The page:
When American Airlines suspended its service to Sydney that meant my award itinerary to see my family was cancelled. I spoke to the airline and was told they would re-accommodate my business class award on Qantas… in coach.
American had said it was “proactively reaching out to customers scheduled to travel on affected flights to offer alternate arrangements.” Their alternative to business class is economy, it seems.
This seemed odd to me – in fact, at odds with the airline’s published tariff – which I was only able to find because the airline put it back online after a consumer complained to the Department of Transportation.
The airlines write their own rules, but they do have to post those rules and actually follow them. And what I found was Rule 80 (C)(3) which suggested American had two options,
- Re-route on another American Airlines flight (and in some circumstances in a higher class of service), or
- “Endorse the unused ticket for the purpose of rerouting over another carrier with whom AA has agreement to do so”
The only out they seemed to have would be claiming their decision to suspend the route, because they lacked the aircraft to operate all of the routes they’d scheduled, is the result of a force majeure event under 80(C)(4) of the tariff. I asked American whether that was the case.
An airline spokesperson told me that re-accommodation was “at carrier’s discretion.” But that’s not what the tariff says. They have the ‘discretion’ to choose either to re-accommodate on their own flight, or on another airline’s flight. (And the customer has the discretion to reject this and request a refund.)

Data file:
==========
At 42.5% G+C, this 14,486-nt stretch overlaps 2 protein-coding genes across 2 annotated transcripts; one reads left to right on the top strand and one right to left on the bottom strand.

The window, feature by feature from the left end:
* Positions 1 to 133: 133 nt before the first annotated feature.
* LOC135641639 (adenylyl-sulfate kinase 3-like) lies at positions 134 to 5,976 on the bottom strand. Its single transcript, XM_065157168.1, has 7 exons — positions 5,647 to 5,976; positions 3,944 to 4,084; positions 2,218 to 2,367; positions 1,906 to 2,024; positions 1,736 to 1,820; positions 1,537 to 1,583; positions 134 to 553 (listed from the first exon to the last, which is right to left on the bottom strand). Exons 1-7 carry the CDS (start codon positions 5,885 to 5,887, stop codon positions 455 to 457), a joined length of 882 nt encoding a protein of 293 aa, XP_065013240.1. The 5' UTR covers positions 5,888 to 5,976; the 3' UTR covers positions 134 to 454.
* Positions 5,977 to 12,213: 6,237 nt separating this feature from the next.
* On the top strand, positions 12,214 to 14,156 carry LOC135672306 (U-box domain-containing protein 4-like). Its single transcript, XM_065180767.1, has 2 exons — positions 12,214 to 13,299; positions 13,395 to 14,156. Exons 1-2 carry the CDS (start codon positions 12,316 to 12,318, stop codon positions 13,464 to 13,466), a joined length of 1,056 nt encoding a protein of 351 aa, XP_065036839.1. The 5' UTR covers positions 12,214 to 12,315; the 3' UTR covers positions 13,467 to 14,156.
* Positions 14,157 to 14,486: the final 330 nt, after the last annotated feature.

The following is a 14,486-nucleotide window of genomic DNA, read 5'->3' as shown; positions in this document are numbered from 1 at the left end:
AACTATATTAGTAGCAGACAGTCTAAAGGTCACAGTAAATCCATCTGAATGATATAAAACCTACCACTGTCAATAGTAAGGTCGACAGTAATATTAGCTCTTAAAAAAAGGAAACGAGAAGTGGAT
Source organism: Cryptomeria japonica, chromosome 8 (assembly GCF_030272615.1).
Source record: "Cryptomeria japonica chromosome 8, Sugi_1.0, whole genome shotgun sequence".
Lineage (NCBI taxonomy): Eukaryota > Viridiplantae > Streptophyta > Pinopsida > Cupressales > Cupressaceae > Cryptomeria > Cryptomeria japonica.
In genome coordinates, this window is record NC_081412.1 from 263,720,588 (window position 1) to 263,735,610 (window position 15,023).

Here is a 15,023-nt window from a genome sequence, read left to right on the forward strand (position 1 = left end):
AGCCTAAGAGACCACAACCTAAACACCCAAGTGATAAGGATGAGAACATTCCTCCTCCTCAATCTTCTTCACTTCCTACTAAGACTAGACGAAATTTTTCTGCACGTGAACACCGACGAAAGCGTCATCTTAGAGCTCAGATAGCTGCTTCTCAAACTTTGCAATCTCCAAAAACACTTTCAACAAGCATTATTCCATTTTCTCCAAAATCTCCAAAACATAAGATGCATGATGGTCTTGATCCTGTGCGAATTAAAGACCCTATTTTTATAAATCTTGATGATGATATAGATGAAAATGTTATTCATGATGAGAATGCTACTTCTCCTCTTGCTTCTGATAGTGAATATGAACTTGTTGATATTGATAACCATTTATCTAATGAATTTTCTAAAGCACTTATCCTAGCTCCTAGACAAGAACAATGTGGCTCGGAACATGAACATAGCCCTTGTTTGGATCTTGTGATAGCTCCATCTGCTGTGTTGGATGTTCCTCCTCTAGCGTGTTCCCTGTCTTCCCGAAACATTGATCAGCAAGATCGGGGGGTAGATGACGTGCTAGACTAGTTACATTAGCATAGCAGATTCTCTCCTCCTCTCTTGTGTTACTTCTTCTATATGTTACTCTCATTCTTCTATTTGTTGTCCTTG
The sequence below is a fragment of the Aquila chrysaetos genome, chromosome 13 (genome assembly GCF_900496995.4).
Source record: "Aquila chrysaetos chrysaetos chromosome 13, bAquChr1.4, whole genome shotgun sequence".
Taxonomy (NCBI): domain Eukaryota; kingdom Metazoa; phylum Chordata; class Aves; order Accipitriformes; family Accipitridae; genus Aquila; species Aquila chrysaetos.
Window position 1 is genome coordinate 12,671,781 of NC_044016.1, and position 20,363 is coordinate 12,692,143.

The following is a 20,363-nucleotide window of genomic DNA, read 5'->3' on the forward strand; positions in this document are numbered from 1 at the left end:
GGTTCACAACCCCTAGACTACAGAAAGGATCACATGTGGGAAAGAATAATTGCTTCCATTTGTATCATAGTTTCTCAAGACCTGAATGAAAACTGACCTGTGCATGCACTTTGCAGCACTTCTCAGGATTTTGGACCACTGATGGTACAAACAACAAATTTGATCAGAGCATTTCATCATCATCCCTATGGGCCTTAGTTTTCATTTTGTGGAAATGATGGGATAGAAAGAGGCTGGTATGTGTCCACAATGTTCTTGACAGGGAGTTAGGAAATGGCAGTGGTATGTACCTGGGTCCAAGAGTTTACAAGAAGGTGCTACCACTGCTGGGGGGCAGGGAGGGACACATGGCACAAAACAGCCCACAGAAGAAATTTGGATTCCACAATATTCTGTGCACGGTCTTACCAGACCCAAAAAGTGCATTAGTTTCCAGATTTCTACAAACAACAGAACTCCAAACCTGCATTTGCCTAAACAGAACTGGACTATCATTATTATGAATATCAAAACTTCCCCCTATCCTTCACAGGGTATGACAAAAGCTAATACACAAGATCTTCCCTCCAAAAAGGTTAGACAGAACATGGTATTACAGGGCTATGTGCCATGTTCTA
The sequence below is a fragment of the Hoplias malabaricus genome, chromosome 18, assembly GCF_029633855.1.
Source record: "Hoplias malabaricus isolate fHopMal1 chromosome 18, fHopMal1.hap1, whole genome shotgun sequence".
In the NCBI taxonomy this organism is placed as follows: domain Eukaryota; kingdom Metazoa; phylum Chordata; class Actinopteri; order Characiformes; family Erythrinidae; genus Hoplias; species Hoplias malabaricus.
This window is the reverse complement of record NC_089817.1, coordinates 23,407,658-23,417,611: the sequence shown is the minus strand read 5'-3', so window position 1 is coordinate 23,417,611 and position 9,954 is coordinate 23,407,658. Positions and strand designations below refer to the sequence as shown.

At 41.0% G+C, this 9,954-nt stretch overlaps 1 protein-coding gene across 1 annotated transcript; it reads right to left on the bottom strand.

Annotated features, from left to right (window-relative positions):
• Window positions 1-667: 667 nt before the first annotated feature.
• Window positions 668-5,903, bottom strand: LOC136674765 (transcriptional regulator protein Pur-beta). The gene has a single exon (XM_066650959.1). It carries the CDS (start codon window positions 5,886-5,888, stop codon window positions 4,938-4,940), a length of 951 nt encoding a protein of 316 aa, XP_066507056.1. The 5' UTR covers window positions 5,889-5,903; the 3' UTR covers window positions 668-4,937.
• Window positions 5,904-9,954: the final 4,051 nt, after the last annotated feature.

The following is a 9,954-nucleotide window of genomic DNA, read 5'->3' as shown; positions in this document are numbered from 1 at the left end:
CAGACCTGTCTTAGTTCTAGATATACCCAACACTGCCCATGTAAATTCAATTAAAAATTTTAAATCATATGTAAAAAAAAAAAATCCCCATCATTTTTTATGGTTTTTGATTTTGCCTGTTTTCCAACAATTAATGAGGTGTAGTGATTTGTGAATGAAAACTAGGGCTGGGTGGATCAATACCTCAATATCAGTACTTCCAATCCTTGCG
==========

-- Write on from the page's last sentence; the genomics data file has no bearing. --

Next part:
I pressed further and was told, in effect, that American lacks an agreement with their joint venture partner Qantas to endorse the unused ticket.
There are no Protect Agreements in place for the SYD market. We are handling these as regular schedule changes. For revenue tickets, we can rebook to AA*/Joint Business partner (QF in this case), maintaining same origin/destination, and may book in the lowest available inventory, up to and including H in the main cabin. We could also book a QF Prime flight, if the same inventory was available, but in your case it was not available.
In other words American says they are unable to do either of the two things their tariff gives them discretion to choose between. And this leads me to wonder what on earth is the consumer benefit of a joint venture?
The notion that when American exits a market it will not honor reservations in their ticketed class of service on a joint venture partner has important implications for the notion of consumer benefit that they are claiming as they defend a government lawsuit against their JetBlue joint venture.
American is regularly exiting markets and turning those over to JetBlue in the Northeast. American’s position here would seem to suggest that they’re within their rights to reject or downgrade tickets they’ve issued as they reassign flying between the two partners. That’s consumer detriment, not benefit.
Joint ventures encourage one airline to exit a market in favor of another based on, for instance, available aircraft. And this isn’t supposed to matter to customers, at least that’s the promise. Except that it does matter, when American says that tickets they’ve issued in business class will only be honored in coach on their joint venture partner airline.
I’m not going to pursue a Department of Transportation complaint, even though American I think is presenting a tortured read of their tariff. There’s no harm to me because I was able to rebook on Air Canada one way and United the other. Still it would be interesting to get their take. It’s bad enough when airlines write their own rules, but worse when they stretch the rules they’ve written with impunity.